This is my opportunity to gently remind readers that "Hispanic" is not a race. Nor is "Latino." They are both terms describing culture. Hispanics/Latinos can be of any race, or mixed race. Oddly, in government forms "Hispanic/Latino" actually trumps race. "White, non-Hispanic," "Black, non-Hispanic," "Hispanic."
Interesante, ¿verdad? Some call Hispanics/Latinos "brown." There are books dealing with the "brown" race.
Reading this reminded me of something that happened not too long ago with a Latina friend. We were looking at her family photos, and I noticed that several members of her family were black. I said with surprise, "You're a black woman!" And she laughed at me, because she thought I realized that all along.
But I hadn't. I always identified with this friend as a Latina--not white, nor black, nor anything else. Hispanic, Latina, Venezuelan. So even in my own mind, apparently, being Latina trumped her race, which is mixed.
I welcome any similar stories or lessons you might have. And I wish you a fabulously productive week!
Friday, September 26, 2008
Tuesday, September 23, 2008
Discount coupons ($25 for a family of four) are available at the Plaza Bank Kent Station branch and were also inserted in the current La Raza del Noroeste newspapers.
Could event be a fun event for young students of Spanish! If you go, please offer your comments on the event, attendance, etc + photos if you've got 'em right here on my blog!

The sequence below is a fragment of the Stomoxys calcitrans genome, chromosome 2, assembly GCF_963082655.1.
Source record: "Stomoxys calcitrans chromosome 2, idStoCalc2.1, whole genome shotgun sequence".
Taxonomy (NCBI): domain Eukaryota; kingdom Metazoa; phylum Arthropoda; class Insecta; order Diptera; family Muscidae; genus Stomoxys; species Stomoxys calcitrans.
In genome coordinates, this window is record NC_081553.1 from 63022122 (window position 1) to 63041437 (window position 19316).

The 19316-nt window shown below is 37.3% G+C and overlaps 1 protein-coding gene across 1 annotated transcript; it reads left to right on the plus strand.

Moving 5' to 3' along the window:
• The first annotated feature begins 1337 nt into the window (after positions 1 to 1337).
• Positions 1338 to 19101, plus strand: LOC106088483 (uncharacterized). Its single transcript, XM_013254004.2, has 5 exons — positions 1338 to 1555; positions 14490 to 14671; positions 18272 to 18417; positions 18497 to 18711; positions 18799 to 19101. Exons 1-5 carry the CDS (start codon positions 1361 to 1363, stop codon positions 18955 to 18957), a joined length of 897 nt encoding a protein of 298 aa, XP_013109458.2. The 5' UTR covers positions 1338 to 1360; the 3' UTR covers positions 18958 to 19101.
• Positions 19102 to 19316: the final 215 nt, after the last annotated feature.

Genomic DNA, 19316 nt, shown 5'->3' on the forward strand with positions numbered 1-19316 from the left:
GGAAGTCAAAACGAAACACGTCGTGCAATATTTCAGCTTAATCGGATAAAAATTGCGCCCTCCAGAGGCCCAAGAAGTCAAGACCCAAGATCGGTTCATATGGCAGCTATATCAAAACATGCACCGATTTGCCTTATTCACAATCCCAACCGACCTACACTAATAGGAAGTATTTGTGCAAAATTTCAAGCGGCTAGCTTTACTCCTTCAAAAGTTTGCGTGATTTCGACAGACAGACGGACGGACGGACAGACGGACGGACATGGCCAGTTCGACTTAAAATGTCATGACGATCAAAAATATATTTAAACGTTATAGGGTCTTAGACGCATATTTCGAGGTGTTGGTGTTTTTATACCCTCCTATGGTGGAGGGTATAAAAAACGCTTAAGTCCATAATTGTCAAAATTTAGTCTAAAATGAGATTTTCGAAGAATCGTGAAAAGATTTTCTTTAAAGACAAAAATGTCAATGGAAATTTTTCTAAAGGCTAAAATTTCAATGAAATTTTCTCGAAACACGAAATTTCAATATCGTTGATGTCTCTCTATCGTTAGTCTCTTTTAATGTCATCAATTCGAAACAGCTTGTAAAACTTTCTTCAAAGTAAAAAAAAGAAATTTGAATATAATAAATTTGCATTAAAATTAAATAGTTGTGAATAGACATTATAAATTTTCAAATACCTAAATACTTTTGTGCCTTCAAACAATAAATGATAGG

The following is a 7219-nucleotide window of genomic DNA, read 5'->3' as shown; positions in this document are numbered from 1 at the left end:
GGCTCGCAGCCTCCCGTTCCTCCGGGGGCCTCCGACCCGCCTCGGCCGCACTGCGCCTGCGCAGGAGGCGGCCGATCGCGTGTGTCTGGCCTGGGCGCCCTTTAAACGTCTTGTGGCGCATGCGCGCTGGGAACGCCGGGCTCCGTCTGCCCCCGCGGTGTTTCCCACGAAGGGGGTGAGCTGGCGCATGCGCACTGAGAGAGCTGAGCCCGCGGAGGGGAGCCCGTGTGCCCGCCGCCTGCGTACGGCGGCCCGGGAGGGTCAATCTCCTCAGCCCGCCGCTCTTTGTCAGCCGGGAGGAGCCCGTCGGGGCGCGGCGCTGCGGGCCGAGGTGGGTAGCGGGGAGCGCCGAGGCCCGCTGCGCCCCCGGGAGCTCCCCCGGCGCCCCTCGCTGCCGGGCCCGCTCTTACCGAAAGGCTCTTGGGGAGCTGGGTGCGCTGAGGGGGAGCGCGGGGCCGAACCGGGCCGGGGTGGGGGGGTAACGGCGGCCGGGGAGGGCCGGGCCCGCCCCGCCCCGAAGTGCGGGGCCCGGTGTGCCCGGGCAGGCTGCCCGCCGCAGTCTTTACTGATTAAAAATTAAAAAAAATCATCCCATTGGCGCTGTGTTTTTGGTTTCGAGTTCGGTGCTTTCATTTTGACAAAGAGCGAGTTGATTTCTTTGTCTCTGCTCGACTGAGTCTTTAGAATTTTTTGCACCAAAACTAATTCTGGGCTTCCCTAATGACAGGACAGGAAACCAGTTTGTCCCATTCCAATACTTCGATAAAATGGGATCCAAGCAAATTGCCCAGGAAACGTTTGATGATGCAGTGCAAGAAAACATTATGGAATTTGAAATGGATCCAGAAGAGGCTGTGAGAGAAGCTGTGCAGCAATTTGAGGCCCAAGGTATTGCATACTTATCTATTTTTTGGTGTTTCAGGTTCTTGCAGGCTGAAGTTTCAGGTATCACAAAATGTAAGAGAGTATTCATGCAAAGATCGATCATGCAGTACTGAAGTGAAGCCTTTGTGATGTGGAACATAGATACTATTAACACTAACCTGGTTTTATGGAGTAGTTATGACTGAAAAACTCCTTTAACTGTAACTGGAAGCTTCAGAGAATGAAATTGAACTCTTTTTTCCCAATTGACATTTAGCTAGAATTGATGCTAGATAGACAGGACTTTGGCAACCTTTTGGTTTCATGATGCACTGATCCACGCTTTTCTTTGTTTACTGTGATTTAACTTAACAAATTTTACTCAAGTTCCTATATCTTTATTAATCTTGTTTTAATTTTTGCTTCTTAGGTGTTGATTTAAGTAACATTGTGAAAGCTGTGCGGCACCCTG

Monday, September 22, 2008
Check out the story:
Oh, and this is one of those lessons--lest you assume Mark Stockdale is a gringo, please note that he hails from D.F., aka Mexico City!
Friday, September 19, 2008
More to come! Enjoy the weekend.
Wednesday, September 17, 2008
OK so I just discovered a really cool program within the Seattle School District. Maybe you can help me spread the word?
Guillermo Carvajal is launching the Latino Achievers Club, whose motto is Preparing Latino Boys for the Future. It's a school-based Latino project designed to give boys enhanced social and academic development, and will take place at three elementary schools in south seattle that show a high number of Latino students.
Guillermo is creating seminars and workshops designed to:
- Enhance Imagination and create independent learners
- Inspire a passion for science and math
- Encourage Career Exploration
- Teach Team Building
To get this off the ground, he needs leads for the following:
- Facilitators for Public Speaking
- Skilled trainers on time management who want to try a hand at working with Latino boys
- Money Management and kids
- Dress for Success
- The Power of Words
- Latino Identity: Re-affirmation of Cultural Identity
- Latino mentors (male)
- Latino motivational speakers
- Also looking for trainers / facilitators that would do creative projects such as
Model Rocket Building
- Other creative (with a math and science base) ideas.
If you or someone you know speaks Spanish and would like to lend your talents to this terrific cause, please contact Lead Coordinator Guillermo Carvajal at 206-252-0993 or firstname.lastname@example.org.
Tuesday, September 16, 2008
Monday, September 15, 2008
At the end of the parade, there was food and aguas frescas for sale, to benefit SeaMar. The horchata rocked! Jorge Madrazo of SeaMar took the stage and we also heard from Seattle Mayor Greg Nickels, Congressman Jim McDermott, Senator Margarita Prentice, Rep. Bob Hasegawa, and others. Then those beautiful horses showed off more of their fancy footwork!